Some experiences change you. You know about them, read about them, talk about them but only by experience do you enter a new realm of knowledge and experience. Anyone who has stood under the marriage canopy, given birth, or stood on their mother’s grave knows what I’m talking about.
This week my son was drafted into the IDF. No real news. Thousands of Israeli kids do it every year. They talk about it, prepare for it, participate in pre -army academies and go out for runs. My eldest daughter finished her two years with a feeling great of satisfaction and growth. So nothing prepared me for what I was to experience.
The whole family paused work and summer plans to accompany our boy down to Tiberius to the draft office. He registers and waits for his name to be called to get on the bus that will take him to his next three years of his life – to the Army. I wipe my tears and get a grip. Along with us were other mothers and fathers, sisters, brothers, friends and girlfriends. Some families brought drinks, boreka’s and cookies – you know the traditional Jewish way of marking something important. There was an excitement in the air. Looking closely I noticed every single mother, father, sibling and friend had shiny, teary eyes like mine. No one made a scene. And when they called the names, the families cheered and called their farewells. From this minute our boys that we raised and protected, are soldiers, learning to be the ones protecting us. We are not naïve, we know the physical, mental and moral challenges that await them.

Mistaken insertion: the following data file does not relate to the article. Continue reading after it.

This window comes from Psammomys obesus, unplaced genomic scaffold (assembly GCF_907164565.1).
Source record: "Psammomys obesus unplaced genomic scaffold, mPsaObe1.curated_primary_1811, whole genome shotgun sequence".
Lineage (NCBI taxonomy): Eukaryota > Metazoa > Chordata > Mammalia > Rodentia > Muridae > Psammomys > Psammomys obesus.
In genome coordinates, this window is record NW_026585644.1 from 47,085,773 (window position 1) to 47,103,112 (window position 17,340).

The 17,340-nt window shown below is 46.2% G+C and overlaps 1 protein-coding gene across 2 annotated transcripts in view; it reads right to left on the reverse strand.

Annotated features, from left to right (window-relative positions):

From that minute I feel I am seeing Israel with new eyes. No small thing for a tour guide and lecturer on Israeli society to admit. I left the parking lot and stopped at a red light and looked at the people in the next car, they drafted their son, they are so brave. We continued to Rami Levy supermarket; I surveyed the shoppers and check out ladies- did this one draft their son? That one must have.
My dear father writes on the family whatsapp group “now I can sleep well knowing he is in the IDF protecting us”. No drama, so brave. In a conversation later he tells me “this is the meaning of being part of Am Yisrael- what everyone goes through, we go through too.
I look around now and am awed by how much love, bravery and emunah -belief- I see everywhere I go and in every face here in Israel.